Tuesday, April 24, 2012
Sweet baby girl is coming soon. Summer seems far away, but when I stop and think about the number of weeks left until her arrival, all I can say is "EEEKKK!" I'm ready and not at the same time. On one hand I'm excited to meet her and kiss her soft skin. I am looking forward to the new baby smell and warm snuggles. Tiny clothes and gentle coos and wrinkly feet. Who can resist all the sweet, miniature newborn stuff?
On the other hand, though, I am not ready. I live in toddler-land now. Not just any toddler-land, but BOY toddler-land. We play "throw," "shoot," and "kick." We have dance parties that end in a dizzy collapse. We sometimes use our outside voices in the house. We periodically battle over meals (although I try really hard not to let him know I'm frustrated that he won't eat non-pureed veggies despite the fact that his mouth is full of teeth). We, and I use this term very lightly, play with noisy, battery-operated toys. We, which really just means he, sometimes throw blocks. There is wrestling and sports and the occasional angry tantrum at my house.
How do I bring a newborn into this environment? How do I switch gears from toddler-land to baby-land? How do I go from boy stuff to girl stuff?
I am so NOT prepared for my new life.
I have reached the point in pregnancy where things have become uncomfortable. Sleeping is a chore that involves moving pillows throughout the night. Heartburn has returned to haunt my post-meal hours. Giving baths, reaching into the crib, and picking up toys is more challenging than it has been up to now. I'm at the stage where I can't really remember what it's like not to be pregnant. My body is always going to look like this, right? I'll never wear normal clothes again, right?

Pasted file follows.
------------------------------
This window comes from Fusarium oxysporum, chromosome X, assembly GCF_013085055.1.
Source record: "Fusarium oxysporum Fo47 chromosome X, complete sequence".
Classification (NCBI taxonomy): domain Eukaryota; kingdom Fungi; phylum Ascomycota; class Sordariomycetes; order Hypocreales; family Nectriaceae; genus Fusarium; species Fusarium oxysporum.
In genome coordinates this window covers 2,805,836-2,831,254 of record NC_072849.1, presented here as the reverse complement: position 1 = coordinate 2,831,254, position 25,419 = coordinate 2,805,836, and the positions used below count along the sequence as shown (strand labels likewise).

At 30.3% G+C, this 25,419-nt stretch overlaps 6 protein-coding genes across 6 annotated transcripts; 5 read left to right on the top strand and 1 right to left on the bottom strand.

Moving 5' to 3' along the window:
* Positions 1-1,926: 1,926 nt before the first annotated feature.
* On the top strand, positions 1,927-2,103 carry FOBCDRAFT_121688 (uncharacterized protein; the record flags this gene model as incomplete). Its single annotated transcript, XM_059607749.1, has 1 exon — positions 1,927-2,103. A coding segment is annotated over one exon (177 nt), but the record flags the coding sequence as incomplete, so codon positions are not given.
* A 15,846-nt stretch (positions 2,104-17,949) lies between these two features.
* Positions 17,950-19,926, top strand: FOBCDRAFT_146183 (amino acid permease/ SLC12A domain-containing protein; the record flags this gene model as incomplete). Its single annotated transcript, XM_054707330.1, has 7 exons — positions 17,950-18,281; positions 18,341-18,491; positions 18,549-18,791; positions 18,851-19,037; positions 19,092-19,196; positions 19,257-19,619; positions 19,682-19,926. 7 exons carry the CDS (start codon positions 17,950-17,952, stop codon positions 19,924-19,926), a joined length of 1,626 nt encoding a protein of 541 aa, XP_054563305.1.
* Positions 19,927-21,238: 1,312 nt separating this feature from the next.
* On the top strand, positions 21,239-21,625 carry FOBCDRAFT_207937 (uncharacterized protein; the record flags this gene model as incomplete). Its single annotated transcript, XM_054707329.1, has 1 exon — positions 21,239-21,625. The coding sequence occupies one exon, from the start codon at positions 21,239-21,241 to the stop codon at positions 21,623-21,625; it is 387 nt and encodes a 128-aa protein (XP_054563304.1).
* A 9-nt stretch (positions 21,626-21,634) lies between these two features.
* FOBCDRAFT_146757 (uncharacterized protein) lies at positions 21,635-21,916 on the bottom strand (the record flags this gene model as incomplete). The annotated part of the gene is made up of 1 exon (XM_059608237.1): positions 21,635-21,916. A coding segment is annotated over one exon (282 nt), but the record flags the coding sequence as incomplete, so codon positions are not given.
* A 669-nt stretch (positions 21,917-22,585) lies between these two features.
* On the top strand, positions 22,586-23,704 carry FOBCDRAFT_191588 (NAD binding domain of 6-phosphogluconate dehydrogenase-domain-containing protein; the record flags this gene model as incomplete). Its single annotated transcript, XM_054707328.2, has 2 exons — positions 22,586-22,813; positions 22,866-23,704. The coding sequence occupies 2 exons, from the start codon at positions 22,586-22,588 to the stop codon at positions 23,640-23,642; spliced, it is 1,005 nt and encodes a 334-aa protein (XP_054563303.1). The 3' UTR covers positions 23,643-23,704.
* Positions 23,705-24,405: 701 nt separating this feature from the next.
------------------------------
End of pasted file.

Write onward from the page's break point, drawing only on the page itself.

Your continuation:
It dawned on my this morning that I won't sleep fully through the night again for months. My heart sank. Is this really happening? It's true. All the wonderful, sweet, snuggly parts of having a newborn are balanced out by sleep deprivation, the postpartum emotional rollercoaster, feeling depleted after nursing again for what seems like the millionth time in a day (seriously, how do those tiny things eat all. the. time.), and the dread of inadequacy to meet the needs of this dependent life.
But really, how do you prepare? You can read books and blogs and articles. You can talk to other parents and ask millions of questions, but it doesn't prepare you fully. You just have to dive in and paddle for the surface.
I'm less scared than I was the last time. Round two is less intimidating. Sure I have forgotten the routine of late night feedings and spit-up and hating the car seat, but I survived it once and I know I can survive it again. I feel more empowered this time. I'm not a wide-eyed freshman; I'm a sophomore who knows her way around campus. I'm a veteran instead of a rookie. I like that. It gives me confidence that although I don't feel prepared, I am. I am a mother.
Of course, ask me that again when girly girl arrives and I may have a different story.